We support Lara’s move to get insurers to take community-hardening efforts into account. Montecito Fire has done an excellent job on this front, creating the first Community Wildfire Plan, preparing evacuation studies, helping homeowners clear brush, chipping programs for overgrowth, and hiring sheep to graze our mountainous areas. These efforts are community-wide and should be considered along with an individual homeowner’s efforts to defend their property from fire danger. 

There are other approaches also in the works.

Last Thursday, Assemblymember Marc Levine (D-10th District, Marin) visited Montecito. He’s running for Insurance Commissioner, against Lara. On February 3, Levine introduced AB1755:

  • Requires an insurance provider licensed in the state to issue a policy to a homeowner that has sufficiently hardened their property from wildfire risk.
  • Effective beginning 2025. 
  • Creates the Wildfire Protection Grant to provide up to $10,000 for homeowners to help pay for costs associated with home hardening and wildfire mitigation improvements.

The bill is currently in the Assembly Committee on Insurance.

At the Randall Road Debris Basin, Levine said he wants to be an ‘activist’ insurance commissioner, unafraid of getting sued by the industry. Levine suggested a penalty where insurers have to refund 25% of your past premiums when they drop you after years of faithful premium payments and fire-hardening, like what happened to Poizner. This is a very interesting idea.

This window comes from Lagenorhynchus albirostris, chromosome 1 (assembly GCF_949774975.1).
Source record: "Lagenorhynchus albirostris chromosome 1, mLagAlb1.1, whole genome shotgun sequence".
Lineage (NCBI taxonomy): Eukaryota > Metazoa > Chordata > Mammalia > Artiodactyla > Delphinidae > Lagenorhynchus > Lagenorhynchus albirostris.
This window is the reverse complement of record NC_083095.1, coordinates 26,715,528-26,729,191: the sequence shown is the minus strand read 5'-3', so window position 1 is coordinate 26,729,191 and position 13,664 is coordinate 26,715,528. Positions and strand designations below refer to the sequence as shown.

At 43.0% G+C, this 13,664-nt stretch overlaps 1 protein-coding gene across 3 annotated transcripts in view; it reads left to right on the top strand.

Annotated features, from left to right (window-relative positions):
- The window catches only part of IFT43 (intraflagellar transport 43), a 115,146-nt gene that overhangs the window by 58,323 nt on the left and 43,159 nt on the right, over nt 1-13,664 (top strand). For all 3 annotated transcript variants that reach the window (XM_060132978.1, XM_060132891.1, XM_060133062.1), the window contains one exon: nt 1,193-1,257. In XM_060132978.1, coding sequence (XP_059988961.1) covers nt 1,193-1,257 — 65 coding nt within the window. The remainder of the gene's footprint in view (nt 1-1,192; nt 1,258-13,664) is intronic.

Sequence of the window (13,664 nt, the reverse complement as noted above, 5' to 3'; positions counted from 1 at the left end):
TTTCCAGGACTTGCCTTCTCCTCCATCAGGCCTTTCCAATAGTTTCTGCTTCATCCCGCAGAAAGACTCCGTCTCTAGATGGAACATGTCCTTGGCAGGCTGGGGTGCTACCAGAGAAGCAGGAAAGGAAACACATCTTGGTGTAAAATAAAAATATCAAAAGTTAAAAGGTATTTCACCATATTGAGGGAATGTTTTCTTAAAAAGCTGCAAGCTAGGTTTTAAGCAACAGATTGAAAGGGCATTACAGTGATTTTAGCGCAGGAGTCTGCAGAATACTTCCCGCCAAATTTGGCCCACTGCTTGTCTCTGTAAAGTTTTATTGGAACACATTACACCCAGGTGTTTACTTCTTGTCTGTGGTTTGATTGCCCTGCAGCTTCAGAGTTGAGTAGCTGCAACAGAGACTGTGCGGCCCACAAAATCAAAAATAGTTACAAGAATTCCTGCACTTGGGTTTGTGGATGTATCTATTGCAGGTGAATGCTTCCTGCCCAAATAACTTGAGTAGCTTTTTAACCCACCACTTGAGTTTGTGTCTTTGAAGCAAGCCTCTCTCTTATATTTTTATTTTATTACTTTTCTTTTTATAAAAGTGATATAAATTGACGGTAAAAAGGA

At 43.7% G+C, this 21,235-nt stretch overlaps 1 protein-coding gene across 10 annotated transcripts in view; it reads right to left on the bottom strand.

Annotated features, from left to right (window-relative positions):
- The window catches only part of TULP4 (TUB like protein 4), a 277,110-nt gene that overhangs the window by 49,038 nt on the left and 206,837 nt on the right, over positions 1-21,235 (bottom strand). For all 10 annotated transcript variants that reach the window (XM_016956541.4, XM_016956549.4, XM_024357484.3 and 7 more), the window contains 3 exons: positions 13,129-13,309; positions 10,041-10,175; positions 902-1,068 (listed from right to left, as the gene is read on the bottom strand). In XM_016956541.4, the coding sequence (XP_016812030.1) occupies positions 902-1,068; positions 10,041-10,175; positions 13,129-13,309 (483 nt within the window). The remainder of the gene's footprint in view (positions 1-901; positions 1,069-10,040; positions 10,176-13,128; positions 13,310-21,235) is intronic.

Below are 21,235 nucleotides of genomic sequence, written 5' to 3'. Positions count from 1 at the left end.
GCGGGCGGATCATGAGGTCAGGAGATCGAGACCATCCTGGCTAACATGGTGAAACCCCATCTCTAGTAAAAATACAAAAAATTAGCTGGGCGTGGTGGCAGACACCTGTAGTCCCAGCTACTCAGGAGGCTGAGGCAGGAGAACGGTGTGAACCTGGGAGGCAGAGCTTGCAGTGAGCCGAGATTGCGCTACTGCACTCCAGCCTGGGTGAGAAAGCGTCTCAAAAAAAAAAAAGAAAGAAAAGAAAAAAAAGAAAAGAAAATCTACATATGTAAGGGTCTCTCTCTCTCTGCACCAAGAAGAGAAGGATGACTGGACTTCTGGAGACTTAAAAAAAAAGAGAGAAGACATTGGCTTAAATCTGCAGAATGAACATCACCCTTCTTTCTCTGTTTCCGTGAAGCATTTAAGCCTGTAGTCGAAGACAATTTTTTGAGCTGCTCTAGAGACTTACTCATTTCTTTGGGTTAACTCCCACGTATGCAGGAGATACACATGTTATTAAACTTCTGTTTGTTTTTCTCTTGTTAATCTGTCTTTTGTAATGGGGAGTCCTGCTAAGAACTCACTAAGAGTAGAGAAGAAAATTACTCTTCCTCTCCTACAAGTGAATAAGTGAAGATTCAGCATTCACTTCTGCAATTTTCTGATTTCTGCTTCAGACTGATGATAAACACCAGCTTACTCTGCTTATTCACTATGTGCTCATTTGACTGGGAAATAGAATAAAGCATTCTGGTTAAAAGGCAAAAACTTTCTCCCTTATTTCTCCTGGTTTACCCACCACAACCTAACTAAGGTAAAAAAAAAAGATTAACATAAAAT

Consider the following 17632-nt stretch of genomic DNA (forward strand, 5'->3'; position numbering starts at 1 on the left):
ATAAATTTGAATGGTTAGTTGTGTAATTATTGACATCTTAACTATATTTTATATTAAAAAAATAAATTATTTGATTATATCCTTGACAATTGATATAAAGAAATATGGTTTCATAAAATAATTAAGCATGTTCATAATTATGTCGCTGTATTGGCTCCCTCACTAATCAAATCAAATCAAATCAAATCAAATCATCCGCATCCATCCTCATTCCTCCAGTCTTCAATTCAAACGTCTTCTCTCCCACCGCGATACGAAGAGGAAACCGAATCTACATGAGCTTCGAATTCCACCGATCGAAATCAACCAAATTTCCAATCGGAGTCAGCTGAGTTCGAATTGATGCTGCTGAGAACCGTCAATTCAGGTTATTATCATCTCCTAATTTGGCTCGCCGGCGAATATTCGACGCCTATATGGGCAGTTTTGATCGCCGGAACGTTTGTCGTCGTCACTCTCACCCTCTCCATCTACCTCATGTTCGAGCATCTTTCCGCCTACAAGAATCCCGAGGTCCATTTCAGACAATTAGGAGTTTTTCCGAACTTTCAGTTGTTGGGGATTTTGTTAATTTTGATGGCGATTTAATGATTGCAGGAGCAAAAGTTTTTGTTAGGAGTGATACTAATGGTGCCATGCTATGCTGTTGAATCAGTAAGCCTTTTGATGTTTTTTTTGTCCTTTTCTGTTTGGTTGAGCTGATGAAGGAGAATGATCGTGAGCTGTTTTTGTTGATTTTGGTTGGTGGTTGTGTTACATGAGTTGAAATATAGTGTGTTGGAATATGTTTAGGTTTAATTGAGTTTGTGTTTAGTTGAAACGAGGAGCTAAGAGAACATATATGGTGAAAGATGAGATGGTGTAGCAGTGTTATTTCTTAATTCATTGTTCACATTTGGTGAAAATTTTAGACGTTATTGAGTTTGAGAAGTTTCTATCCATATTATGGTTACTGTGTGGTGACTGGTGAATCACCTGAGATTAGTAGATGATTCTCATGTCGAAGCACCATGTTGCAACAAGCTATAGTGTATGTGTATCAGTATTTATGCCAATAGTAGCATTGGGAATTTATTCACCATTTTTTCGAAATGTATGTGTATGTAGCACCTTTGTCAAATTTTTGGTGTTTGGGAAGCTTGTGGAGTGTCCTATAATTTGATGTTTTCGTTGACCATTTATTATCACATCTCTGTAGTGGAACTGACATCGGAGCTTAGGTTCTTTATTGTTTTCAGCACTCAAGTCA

Levine also favors the creation of a good homeowner discount, similar to the good driver discount. Hardening your home and installing burglar alarms and deterrents should be rewarded because they reduce liability and claims. 

The Industry Response. Re: AB1755, the American Property Casualty Insurance Association “is opposed to any bill that mandates insurance companies provide insurance without adequate rates and without science-based verification the risk has been reduced.”

The industry has their own vehicles for developing “science-based mitigation standards that actually reduce risk.” Naturally, they want their standards implemented. In addition, the APCIA said, “The bill also ignores the need for community hardening efforts. In the absence of community hardening, home hardening can be far less effective. Embers travel miles, igniting homes randomly. We must have a comprehensive community and individual mitigation effort along with a verifiable risk reduction process.”

Well, that sounds like everything Montecito has been doing! Ricardo Lara’s bill moves more in that direction, requiring insurers to take community hardening efforts into account in pricing and offering coverage. But it doesn’t mandate coverage, so I suspect a lot of horse-trading will lie ahead in negotiating details of what insurers consider ‘enough’ hardening to create significant reduction of risk. 

Both approaches have merit, and both would help Montecito. Watch these pages as the situation, and the race, develops. 

Sharon Byrne is the Executive Director of the Montecito Association